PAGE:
Dr. Oz is America’s Most Hatable Doctor
After years of researchers p-hacking medical results and the media breathlessly reporting dubious results unlikely to be replicated ever again, Dr. Oz has come under heavy criticism for doing the exact same thing. This criticism has come from the same media establishment that created him.
Likewise, a million diet fads were endured and breathlessly reported before the line was drawn at Vani Hari, the Food Babe. Harry believes ridiculous pseudoscientific things, like you should eat fewer heavily processed foods, avoiding chemicals that other developed countries have banned, and avoid ingredients whose names you can’t pronounce and whose origins you can’t deduce.
This is the same media that once regularly played on the same fears to sell themselves, oftentimes with respect to the same exact chemicals. My very first search result for this post sent me to this NPR piece that attempts to implicate food dyes in the hyperactivity of children. It includes (1) an unsubstantiated anecdote about what one mother said she saw in her kids, (2) a soft-sell of “elimination diets” (NPR includes the quotes around the term so you know they are being “objective”), and (3) a reference to the more-enlightened Europeans who require labeling of artificial dyes. Each of these are the type of evidence that the Food Babe uses. The only difference is that the Food Babe connects the dots and says don’t eat these things while the NPR piece only strongly implies that you are poisoning your children if you let them eat these things.
Here is an article in The Atlantic titled “The Toxins That Threaten Our Brains”. No, that’s the real title. The accompanying image is of a halved apple with a skull and crossbones in the center. No, that’s real too. Click the link and see.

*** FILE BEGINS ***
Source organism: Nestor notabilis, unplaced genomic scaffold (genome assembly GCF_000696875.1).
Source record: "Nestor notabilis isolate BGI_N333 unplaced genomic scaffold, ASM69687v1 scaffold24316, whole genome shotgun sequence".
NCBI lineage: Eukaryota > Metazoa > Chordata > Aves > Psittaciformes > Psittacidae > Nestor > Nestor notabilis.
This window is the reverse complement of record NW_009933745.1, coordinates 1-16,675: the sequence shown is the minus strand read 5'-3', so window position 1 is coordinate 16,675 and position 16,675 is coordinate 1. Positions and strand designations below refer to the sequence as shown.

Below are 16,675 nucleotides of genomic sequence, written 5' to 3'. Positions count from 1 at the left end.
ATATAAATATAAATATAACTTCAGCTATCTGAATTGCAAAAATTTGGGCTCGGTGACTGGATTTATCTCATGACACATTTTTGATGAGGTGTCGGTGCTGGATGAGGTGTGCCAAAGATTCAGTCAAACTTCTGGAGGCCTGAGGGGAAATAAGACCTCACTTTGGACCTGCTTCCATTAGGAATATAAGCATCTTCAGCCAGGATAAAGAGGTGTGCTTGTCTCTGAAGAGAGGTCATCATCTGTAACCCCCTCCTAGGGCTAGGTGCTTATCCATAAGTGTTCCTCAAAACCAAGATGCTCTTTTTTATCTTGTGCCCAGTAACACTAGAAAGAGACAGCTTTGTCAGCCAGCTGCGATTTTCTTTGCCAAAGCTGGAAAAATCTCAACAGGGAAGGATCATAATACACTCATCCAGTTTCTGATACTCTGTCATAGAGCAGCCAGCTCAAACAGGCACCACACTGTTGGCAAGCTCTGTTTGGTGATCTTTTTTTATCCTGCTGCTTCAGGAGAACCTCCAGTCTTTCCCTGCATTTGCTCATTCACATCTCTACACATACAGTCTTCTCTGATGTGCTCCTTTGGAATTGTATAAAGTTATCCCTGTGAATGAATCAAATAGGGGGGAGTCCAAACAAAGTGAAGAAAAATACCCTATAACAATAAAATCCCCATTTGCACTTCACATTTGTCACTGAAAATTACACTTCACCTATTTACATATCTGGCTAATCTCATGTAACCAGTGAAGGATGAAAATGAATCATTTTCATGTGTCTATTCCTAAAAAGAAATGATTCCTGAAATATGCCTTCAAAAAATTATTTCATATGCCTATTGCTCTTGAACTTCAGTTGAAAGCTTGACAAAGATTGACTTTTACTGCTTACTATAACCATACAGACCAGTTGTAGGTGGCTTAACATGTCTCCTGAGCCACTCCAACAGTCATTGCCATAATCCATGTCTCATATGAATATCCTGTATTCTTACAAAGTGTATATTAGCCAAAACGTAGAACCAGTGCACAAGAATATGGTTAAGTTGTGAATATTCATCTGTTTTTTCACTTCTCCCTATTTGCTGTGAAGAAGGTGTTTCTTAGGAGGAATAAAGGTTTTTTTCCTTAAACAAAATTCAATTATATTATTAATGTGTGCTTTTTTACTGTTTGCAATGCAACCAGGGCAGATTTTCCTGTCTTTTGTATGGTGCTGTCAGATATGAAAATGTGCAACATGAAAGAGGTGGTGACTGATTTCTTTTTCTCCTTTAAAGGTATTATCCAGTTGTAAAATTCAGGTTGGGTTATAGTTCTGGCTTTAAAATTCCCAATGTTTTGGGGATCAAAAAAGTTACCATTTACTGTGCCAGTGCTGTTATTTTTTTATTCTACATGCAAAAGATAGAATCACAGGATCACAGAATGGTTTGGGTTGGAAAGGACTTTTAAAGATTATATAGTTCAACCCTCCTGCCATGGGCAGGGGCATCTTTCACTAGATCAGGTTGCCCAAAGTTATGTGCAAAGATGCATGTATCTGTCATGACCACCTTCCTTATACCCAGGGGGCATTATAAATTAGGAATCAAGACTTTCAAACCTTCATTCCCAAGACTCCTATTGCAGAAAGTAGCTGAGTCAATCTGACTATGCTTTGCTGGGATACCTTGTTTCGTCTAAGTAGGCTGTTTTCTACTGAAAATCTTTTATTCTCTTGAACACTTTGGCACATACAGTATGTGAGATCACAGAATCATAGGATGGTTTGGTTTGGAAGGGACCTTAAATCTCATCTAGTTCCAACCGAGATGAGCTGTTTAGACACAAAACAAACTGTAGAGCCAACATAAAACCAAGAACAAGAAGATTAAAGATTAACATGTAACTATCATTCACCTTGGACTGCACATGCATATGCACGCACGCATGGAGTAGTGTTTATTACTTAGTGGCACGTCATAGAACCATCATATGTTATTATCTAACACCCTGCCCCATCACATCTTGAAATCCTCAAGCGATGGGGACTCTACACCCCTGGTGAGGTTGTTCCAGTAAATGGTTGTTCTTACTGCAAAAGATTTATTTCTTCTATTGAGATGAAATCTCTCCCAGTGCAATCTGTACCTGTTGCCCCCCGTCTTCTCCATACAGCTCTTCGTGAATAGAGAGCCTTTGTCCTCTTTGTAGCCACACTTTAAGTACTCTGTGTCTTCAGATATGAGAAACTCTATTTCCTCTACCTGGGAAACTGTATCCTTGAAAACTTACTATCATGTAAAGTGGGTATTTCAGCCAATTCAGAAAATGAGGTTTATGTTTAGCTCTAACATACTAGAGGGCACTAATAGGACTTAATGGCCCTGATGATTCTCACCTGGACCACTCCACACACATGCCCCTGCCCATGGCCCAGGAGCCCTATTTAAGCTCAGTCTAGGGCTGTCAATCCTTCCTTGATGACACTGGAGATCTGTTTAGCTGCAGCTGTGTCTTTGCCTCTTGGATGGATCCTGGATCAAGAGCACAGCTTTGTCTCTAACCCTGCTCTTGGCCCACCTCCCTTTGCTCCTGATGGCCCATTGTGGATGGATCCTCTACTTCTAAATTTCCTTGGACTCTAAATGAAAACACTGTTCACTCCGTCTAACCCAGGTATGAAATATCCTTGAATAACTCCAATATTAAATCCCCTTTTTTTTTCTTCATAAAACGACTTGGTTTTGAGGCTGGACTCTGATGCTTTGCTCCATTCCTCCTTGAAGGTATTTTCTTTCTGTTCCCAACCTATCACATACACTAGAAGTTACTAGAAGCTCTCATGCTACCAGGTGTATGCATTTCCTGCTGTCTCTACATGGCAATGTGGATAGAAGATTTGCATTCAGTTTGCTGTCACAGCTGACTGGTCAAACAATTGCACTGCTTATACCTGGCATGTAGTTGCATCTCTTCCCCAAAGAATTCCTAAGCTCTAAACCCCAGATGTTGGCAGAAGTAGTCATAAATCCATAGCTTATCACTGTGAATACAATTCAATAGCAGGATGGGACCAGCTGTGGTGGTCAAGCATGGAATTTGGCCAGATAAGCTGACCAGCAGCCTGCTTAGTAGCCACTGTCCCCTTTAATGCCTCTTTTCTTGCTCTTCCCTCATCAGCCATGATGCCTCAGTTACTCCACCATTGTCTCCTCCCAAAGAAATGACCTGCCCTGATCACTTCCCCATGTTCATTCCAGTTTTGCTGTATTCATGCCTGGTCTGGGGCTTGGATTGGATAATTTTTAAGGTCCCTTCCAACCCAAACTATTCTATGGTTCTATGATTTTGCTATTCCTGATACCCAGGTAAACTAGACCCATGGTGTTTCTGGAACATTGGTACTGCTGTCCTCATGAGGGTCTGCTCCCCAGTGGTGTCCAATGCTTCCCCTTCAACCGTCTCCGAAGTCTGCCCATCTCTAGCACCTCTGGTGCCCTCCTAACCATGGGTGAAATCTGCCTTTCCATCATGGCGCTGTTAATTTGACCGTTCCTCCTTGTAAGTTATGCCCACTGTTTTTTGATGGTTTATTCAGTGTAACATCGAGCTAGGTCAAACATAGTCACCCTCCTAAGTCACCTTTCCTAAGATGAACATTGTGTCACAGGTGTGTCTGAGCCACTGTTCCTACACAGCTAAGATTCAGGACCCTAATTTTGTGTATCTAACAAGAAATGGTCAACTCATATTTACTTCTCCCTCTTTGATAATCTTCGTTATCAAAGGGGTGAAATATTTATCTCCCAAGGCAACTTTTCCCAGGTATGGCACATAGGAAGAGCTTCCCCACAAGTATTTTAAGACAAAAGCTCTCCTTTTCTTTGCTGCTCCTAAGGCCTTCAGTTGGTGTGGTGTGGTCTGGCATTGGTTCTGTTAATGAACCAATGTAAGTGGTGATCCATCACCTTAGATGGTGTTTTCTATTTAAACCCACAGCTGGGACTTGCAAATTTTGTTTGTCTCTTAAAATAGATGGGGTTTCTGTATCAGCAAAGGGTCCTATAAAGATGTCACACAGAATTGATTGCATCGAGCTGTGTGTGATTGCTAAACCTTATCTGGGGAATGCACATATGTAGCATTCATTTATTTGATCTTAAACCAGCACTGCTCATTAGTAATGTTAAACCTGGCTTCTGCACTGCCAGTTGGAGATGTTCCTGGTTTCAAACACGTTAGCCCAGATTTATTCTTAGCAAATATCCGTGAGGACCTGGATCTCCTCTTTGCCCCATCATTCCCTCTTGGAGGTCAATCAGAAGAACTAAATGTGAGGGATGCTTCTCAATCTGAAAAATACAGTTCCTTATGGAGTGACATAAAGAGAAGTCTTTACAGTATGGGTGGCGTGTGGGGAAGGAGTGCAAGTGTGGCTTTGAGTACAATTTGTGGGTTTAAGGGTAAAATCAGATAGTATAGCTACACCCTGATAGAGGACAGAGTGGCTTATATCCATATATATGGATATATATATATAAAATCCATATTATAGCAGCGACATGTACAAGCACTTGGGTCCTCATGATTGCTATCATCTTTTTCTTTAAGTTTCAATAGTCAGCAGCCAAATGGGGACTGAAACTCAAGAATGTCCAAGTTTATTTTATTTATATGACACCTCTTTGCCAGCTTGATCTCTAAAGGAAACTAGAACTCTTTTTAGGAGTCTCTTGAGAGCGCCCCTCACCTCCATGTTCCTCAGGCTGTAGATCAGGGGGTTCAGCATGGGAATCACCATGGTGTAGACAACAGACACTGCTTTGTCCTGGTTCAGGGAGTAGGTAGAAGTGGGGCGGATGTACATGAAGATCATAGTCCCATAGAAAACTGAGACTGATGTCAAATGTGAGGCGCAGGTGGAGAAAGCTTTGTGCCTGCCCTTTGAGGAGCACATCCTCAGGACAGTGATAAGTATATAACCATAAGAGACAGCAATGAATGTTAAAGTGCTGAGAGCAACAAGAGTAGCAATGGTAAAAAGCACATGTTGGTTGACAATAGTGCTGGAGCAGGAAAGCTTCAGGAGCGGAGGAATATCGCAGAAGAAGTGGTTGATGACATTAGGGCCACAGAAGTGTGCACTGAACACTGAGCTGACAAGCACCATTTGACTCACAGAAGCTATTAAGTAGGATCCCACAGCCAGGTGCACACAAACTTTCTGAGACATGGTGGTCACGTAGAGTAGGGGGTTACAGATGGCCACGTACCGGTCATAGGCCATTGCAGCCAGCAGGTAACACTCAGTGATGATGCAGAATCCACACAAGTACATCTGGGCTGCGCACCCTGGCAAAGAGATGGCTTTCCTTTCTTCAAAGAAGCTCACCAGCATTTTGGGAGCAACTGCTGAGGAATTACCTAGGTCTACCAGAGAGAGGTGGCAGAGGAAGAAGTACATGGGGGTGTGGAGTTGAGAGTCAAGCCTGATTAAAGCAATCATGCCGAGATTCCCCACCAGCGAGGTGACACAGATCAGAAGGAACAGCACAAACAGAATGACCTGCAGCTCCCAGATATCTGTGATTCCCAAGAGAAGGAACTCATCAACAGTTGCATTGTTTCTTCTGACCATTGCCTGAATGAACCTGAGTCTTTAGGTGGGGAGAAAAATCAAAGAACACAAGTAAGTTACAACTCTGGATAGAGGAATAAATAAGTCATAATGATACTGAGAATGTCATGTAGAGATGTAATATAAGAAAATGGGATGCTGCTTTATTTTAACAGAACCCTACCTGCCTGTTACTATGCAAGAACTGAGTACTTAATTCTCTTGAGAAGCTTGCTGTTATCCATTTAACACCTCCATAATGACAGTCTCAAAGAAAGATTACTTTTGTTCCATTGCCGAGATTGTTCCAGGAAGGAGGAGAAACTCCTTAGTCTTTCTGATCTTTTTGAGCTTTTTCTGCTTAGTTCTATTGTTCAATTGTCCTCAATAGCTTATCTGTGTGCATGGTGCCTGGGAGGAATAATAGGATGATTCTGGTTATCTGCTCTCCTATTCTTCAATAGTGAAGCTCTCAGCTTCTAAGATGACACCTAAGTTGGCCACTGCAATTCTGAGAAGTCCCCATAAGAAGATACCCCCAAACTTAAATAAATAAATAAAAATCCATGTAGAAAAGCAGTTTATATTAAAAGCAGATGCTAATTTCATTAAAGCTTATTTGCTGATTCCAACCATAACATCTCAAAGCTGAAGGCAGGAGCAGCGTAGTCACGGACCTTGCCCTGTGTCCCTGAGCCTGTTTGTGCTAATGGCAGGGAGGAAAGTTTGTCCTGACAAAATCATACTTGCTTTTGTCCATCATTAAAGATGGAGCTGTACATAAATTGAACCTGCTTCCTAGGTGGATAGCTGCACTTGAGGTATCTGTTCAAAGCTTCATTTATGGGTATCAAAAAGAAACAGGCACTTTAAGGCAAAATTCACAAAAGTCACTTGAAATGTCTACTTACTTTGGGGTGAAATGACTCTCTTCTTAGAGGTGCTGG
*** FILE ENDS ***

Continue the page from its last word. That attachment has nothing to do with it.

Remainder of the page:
Speaking of images, take a look at this one they include:
Notice that one of those items is fluoride? That’s the chemical that League contributor Russell Saunders supports adding to drinking water. As Russell says,
I am a small part of one or more nefarious schemes to poison or sicken innocent people.
OK, that quote was somewhat out of context. Russell just doesn’t want you to get cavities. It turns out the dose makes the poison, and small amounts of fluoride are good, while larger amounts might be bad, though there is limited evidence on that second part.
But this idea of dosing mattering is new to journalists. When they were busying vilifying BPA, they didn’t seem to care about dosage. When they were vilifying MTBE, they didn’t care about dosage let alone demonstrable negative health effects of any sort. When they were pushing for lower arsenic levels, a multi-decade effort on the part of some journalists, they regularly ignored the facts that no negative effects were found at the dosages in question. It was enough that it was arsenic and arsenic is a scary poison.
Journalists are not a monolithic group, of course. They are allowed to disagree with one another. But if it is just the few, brave truth seekers now fighting Dr. Oz and Vani Hari, why weren’t they brave enough to fight their employers back when their employers were in the business of publishing alarmist and tantalizing bullshit indistinguishable from what these two are now peddling? The only person I can think of who did in fact turn from producing alarmist news stories to combatting the same is John Stossel, and he is hated by his peers as a result. The Wall Street Journal is another exception, but I hesitate to give them credit since they hate all regulation.
PBS has an article online right now about the Dirty Dozen and which foods you should always buy organic. It asks the following question is if it were innocent rather than panic-inducing:
Why are some types of produce more prone to sucking up pesticides than others?
PBS does have its detractors, but I’m much more worried about a nationally funded news organization dispensing misleading information than someone who calls herself the Food Babe.
What is it about these personalities that make them so hatable? And in Dr. Oz’s case so abruptly hatable? Dr. Oz first claimed that resveratrol supplements were anti-aging in 2009. The only explanation I can come up with is that the media organizations now after Dr. Oz were too busy trying to mimic him. After years of promoting misleading health information, the public has finally stopped paying attention to whatever the next big thing is having been burnt by the last ten big things. The money to be made off peddling useless junk is gone. Rather than apologize for what they have done, however, it is easier to simply lay it all on the deserving Dr. Oz as if he were the architect of the whole thing.